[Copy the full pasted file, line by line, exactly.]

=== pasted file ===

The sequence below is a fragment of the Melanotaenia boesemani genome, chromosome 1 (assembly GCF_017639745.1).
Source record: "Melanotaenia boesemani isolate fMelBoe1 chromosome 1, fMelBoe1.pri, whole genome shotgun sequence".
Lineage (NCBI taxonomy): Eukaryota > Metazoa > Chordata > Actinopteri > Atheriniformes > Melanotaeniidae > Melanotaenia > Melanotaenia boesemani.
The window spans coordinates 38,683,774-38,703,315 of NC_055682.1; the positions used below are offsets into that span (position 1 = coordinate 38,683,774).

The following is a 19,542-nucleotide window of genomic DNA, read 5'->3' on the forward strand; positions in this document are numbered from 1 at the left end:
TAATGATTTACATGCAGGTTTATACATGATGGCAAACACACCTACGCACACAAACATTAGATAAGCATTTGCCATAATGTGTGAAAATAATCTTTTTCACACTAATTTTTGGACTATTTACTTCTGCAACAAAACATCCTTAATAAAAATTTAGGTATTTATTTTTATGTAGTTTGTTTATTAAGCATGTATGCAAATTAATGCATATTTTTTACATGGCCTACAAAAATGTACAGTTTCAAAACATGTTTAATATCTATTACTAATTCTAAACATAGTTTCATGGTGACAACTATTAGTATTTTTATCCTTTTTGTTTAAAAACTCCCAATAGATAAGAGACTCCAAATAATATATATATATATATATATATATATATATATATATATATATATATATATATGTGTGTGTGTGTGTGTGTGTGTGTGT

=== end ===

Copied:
The sequence below is a fragment of the Melanotaenia boesemani genome, chromosome 1 (assembly GCF_017639745.1).
Source record: "Melanotaenia boesemani isolate fMelBoe1 chromosome 1, fMelBoe1.pri, whole genome shotgun sequence".
Lineage (NCBI taxonomy): Eukaryota > Metazoa > Chordata > Actinopteri > Atheriniformes > Melanotaeniidae > Melanotaenia > Melanotaenia boesemani.
The window spans coordinates 38,683,774-38,703,315 of NC_055682.1; the positions used below are offsets into that span (position 1 = coordinate 38,683,774).

The following is a 19,542-nucleotide window of genomic DNA, read 5'->3' on the forward strand; positions in this document are numbered from 1 at the left end:
TAATGATTTACATGCAGGTTTATACATGATGGCAAACACACCTACGCACACAAACATTAGATAAGCATTTGCCATAATGTGTGAAAATAATCTTTTTCACACTAATTTTTGGACTATTTACTTCTGCAACAAAACATCCTTAATAAAAATTTAGGTATTTATTTTTATGTAGTTTGTTTATTAAGCATGTATGCAAATTAATGCATATTTTTTACATGGCCTACAAAAATGTACAGTTTCAAAACATGTTTAATATCTATTACTAATTCTAAACATAGTTTCATGGTGACAACTATTAGTATTTTTATCCTTTTTGTTTAAAAACTCCCAATAGATAAGAGACTCCAAATAATATATATATATATATATATATATATATATATATATATATATATATATATATGTGTGTGTGTGTGTGTGTGTGTGTGT